Samples are currently available for the 400 MHz, 1 MB SRAM ADSP-BF706 (QFN package) and ADSP-BF707 (BGA packages) products, with full production of the BF70x family beginning in the third quarter of 2015. Also now available is BF70x support in Analog Devices' Eclipse-based CrossCore Embedded Studio 1.1.0 tool chain. The 400 MHz BF707-based EZKIT development board is also available, as is the $150 ICE-1000 emulator; the EZ-KIT-Lite combines the software and both pieces of hardware for $299, and additional system boards and USB-based JTAG emulator options are in development (Figure 5).

Figure 5. The $299 EZ-KIT-Lite combines a BF70x development board (top), USB-based JTAG emulator (middle), and CrossCore Embedded Studio software suite (bottom).

License-free software modules include the company's Image Processing Toolbox, containing hundreds of vision processing primitives, still image and video encode and decode routines, and numerous audio encoders, decoders, and post-processing algorithms. I'll close with a rarity: the company has provided a detailed table of the features offered in each of the eight BF70x family members, along with 1K unit pricing for each variant in both commercial and industrial temperature operating range options (Table 1).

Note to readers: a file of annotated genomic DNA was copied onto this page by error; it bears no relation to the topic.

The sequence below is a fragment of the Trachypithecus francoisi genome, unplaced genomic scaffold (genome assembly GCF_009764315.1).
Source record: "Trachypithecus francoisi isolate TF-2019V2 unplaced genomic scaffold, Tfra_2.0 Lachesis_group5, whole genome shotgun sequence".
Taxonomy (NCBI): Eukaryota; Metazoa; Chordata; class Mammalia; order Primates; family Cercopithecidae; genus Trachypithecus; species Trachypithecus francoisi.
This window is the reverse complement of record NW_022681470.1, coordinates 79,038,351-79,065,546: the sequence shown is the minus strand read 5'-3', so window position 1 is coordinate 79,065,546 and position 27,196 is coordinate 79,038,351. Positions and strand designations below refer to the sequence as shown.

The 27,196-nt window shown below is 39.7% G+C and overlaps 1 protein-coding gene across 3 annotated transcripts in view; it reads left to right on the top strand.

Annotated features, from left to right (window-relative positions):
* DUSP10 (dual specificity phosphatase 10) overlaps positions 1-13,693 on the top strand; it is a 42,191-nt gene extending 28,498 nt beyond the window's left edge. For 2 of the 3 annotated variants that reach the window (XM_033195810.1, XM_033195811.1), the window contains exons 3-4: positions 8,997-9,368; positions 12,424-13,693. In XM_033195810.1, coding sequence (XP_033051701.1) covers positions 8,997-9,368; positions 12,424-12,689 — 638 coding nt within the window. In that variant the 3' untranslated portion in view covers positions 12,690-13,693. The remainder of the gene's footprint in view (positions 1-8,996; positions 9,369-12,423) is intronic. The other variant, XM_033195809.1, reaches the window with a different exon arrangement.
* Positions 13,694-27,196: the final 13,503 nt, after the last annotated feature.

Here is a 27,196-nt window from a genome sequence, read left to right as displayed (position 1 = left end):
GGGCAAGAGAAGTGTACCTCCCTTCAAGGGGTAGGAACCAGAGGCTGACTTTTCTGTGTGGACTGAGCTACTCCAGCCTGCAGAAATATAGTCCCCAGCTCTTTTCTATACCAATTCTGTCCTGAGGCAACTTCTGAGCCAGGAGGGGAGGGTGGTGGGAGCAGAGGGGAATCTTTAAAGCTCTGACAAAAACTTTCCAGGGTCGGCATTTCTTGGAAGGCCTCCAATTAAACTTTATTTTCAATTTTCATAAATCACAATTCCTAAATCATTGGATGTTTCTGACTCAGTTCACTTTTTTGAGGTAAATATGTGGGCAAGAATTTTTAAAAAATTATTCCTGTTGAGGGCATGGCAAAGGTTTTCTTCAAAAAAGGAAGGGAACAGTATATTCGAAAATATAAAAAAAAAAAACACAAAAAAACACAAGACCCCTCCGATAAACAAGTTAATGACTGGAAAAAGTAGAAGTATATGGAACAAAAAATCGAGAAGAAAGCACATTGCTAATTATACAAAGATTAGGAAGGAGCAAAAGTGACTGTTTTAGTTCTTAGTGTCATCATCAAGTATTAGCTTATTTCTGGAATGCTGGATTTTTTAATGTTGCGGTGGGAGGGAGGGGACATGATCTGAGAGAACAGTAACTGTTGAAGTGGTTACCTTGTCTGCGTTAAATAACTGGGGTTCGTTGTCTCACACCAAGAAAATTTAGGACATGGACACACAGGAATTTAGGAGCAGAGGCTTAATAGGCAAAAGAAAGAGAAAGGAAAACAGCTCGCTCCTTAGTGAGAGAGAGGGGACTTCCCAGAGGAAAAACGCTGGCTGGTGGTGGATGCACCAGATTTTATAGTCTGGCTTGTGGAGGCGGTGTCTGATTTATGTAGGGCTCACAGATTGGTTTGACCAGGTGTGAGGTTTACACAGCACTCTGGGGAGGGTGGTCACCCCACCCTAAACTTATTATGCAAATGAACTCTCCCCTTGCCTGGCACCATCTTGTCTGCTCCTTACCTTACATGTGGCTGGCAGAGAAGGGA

Table 1. Analog Devices takes the rare and welcome step of not only providing detailed information that differentiates between various BF70x product family members, but also publishing 1K unit pricing on each of them.

Kudos to Analog Devices for such candor. And kudos to the company as well for the architecture and process advancement that the BF70x family delivers over BF5xx predecessors. DSP competitors such as Texas Instruments aren't standing still, of course, and ARM's army of licensees can't be ignored, either. But assuming Analog Devices delivers on its promises, BF70x devices seem well positioned to enable the company to retain the mid-range designs that it had previously secured in markets such as intelligent lighting and occupancy detection, portable audio recorders and effects processors, industrial imaging, automotive, communications and military/aerospace, and health care…and potentially to grow Analog Devices' DSP business as well.